Dr. Oz Ventures Bravely into ECT
Find out about the Dr. Oz show on ECT
Posted January 25, 2012
In December of 2010, the Dr. Oz show contacted me in search of someone who would be willing to be filmed having ECT, and then subsequently interviewed. Wow. I didn't think even Dr. Oz could pull this off. Hard to imagine someone who is depressed enough to have ECT agreeing to something of this magnitude. An ECT session one week and be interviewed for 3 million viewers the next? Still, I wanted to help. If Dr. Oz could help demystify ECT, who knows how many lives could be improved.
I sent the Dr. Oz show my ECT primer kit: a copy of the video SHOCK, the book SHOCK by Kitty Dukakis and Larry Tye, and of course a copy of my book, Struck by Living. With these and other resources, the Dr. Oz team came up to speed quickly. SHOCK shows the history of ECT, and my book provides insight into a personal experience. I also provided my contacts in the psychiatric community who might help find this brave person to tell her story.
Dr. Oz found his candidate (through another source), and they asked me to participate as well. We taped my story on a Monday December afternoon in New York, while Christmas shoppers eyed the magnificent store windows on 5th Avenue.
Three hours of taping my story resulted in about a 1-2 minute clip. As many times as I've told my story in the last two years, the Dr. Oz version brought tears to my eyes. Once I watched the clip for the first time (in the company of 100 strangers who formed the TV audience), Dr. Oz crouched next to me and asked questions.
I can verify that Dr. Oz is as handsome in person as on the show. Dr. Oz explains ECT in a clear, succinct manner. Three respected psychiatrists appear during the show to help unravel the mystery of ECT: Dr. Keith Ablow, Dr. Sarah Lisanby (expert on ECT who I met at the FDA hearings last February) and Dr. Roberto Estrada.
A woman named Susan, Dr. Estrada's patient, agreed to have one of her ECT treatments filmed and to be interviewed a week later. Petrified before she reached the TV audience, Susan asked to see me in the green room. Older than me, but spunky as hell, Sue told me her concern. She didn't know how she would react seeing herself having ECT. She had to view the segment for the first time with a television audience. "You know what to do. You've been on TV. I checked you out on the internet. You've won AWARDS," Susan worried. "What if I say something wrong?"
My good friend Jennifer Fisher looked suprised,"You've won awards?" Susan advised Jenny to check out my website. Not bad for a woman just out of ECT a week before. Even so, Sue thought she'd crumble when she saw herself having ECT.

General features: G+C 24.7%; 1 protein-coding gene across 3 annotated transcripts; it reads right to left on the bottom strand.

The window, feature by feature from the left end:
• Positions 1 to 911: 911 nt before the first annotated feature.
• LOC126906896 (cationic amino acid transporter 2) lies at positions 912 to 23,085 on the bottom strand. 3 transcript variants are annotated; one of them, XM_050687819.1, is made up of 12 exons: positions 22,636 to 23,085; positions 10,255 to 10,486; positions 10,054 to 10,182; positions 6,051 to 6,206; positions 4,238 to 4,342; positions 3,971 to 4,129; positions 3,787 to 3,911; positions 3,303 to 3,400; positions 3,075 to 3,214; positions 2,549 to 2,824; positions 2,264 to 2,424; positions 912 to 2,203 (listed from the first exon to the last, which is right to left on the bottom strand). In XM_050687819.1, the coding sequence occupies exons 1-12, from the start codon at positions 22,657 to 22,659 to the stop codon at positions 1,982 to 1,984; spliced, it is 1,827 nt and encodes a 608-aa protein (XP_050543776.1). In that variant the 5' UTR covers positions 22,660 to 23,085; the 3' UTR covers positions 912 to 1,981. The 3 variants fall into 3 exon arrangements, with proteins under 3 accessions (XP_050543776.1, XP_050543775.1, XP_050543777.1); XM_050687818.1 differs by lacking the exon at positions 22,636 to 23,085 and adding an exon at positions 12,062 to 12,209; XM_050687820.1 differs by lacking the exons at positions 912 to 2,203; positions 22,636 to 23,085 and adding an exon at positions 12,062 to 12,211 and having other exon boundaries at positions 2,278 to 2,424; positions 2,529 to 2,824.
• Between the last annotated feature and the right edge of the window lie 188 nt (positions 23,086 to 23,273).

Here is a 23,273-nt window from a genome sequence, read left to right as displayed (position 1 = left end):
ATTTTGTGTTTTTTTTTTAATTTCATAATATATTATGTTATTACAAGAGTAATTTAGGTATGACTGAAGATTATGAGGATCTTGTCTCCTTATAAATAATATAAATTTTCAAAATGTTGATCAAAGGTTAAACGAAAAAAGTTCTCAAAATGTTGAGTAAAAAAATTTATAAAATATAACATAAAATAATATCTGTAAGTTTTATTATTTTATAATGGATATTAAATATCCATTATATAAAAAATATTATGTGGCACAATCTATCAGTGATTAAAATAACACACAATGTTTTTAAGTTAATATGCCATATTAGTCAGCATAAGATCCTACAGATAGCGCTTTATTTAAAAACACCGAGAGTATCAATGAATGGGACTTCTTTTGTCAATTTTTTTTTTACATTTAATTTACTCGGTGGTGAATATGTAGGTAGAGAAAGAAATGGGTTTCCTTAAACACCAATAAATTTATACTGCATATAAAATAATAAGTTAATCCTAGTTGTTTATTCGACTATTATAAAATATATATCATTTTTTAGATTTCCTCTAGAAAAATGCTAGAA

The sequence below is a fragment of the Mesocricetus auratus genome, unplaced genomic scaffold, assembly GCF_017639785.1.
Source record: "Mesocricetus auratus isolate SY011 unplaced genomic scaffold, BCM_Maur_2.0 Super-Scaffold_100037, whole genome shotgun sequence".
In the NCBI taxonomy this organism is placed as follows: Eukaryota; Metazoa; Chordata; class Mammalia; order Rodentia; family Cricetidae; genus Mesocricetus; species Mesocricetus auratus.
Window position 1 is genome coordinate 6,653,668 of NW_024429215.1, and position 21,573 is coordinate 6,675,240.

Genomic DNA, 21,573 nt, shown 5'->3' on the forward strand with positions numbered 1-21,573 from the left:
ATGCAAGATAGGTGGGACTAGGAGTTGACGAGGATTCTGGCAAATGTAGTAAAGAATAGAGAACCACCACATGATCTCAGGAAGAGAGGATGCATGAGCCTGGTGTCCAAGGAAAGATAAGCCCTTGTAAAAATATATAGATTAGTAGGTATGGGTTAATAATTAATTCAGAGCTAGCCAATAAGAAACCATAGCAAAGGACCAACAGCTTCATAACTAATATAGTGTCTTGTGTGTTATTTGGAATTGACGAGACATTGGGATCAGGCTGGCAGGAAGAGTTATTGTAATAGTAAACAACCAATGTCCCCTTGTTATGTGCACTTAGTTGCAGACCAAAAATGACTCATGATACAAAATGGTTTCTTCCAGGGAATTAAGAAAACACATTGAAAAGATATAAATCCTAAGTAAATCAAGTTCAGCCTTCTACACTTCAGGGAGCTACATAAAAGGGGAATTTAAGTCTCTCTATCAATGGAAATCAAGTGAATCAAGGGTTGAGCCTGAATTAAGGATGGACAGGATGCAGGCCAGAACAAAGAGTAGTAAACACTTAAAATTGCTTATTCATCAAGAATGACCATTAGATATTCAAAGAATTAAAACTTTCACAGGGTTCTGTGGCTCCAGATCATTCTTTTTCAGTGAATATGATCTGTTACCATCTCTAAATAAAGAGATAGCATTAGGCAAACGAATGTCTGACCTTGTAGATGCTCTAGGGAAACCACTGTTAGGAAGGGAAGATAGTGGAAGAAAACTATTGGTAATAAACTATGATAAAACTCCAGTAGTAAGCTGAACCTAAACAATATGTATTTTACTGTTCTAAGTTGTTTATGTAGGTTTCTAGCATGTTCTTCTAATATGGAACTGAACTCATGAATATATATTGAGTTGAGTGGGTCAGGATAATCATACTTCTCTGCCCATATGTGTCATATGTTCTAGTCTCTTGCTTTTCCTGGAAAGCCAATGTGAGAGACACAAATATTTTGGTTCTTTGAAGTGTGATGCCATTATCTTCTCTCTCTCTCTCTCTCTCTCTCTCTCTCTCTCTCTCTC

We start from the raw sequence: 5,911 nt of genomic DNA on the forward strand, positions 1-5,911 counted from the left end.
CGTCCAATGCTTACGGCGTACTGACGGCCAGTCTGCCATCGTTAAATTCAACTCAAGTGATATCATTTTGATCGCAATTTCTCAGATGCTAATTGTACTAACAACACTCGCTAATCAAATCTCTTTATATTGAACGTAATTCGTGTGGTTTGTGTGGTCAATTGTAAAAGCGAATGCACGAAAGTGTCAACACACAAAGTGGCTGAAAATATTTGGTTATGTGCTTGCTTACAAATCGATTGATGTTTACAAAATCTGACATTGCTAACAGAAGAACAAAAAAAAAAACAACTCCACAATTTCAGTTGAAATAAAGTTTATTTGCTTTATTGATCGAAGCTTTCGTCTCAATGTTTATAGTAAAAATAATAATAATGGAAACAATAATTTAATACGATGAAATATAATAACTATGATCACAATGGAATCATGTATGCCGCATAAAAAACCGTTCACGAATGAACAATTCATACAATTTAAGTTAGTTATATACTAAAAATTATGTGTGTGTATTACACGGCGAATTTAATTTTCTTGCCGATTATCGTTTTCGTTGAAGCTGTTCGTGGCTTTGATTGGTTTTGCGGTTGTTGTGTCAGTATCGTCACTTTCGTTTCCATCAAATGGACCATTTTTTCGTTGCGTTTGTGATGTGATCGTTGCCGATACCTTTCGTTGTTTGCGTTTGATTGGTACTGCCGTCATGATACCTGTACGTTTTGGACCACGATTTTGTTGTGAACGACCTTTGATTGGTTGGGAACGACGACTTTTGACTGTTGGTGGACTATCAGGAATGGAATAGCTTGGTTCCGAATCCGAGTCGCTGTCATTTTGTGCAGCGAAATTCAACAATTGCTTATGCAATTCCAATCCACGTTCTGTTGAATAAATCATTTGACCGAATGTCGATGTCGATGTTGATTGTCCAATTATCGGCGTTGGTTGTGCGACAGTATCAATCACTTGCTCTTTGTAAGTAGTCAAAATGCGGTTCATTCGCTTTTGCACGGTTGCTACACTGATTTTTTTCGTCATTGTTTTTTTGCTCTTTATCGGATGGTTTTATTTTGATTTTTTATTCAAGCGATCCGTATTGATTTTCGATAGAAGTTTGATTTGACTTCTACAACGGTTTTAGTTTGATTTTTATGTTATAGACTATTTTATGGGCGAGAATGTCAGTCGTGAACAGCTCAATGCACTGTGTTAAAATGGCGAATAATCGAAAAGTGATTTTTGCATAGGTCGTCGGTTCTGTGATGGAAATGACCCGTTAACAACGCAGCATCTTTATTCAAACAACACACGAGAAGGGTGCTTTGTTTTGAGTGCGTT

Can you imagine how terrifying this would be? There is a leap of faith that occurs with ECT, just as with any major medical procedure. Even though ECT has changed and improved dramatically in the past 30 years, the negative residue of One Flew Over the Cuckoo's Nest remains lodged in the brain of most people over forty. Despite the evidence of effectiveness, Susan and I still had the same questions when we had an ECT session. Will it work? I am handing my brain to these people! Susan imagined her fear, projected on a large screen, in front of an audience of strangers.
I tried to calm my new ECT buddy by reminding her how much she has benefitted from ECT. Susan, think of the way your life has changed for the better. Don't focus on the fear. That seemed to help.
Susan swallowed her apprehension so that others might take a new view of ECT. Not only does ECT have the potential to save lives today when medication and other treatments fail, ECT has lead to the development of entire new fields of medicine such as: Vagus Nerve Stimulation (VNS), Transcranial Magnetic Stimulation (TMS), Deep Brain Stimulation (DBS) and Magnetic Seizure Therapy (MST). All these advancements have been found to be useful not only in the treatment of psychiatric conditions like depression, bipolar disorder, and OCD, but also in other brain disorders like Parkinson's disease, migraines, tinnitus, stroke recovery and even smoking cessation. In addition, studies are being conducted by the FDA to see if they may also prove helpful in treating other conditions like Alzheimer's disease, PTSD, fibromyalgia and brain trauma, to name a few.
Susan did well, her daughter and her psychiatrist Dr. Estrada helping her along the way. After the show, I heard Sue say if what I do can save one life. . . With 3 million Dr. Oz viewers, Susan, one life is an easy bet.
This episode is now available on the Dr. Oz website in three parts:
Part one describes the history of ECT and my experience
Part two describes the process of ECT with Dr. Keith Ablow
Part Three shows shows a deeper investigation with Dr. Sarah Lisanby and Dr. Keith Ablow
Unfortunately I don't see Susan's story on the website yet. I will keep watching and post if I see it
Struck by Living fans will like this: http://www.doctoroz.com/book/struck-living
For more information about Julie K. Hersh, go to the Struck by Living website.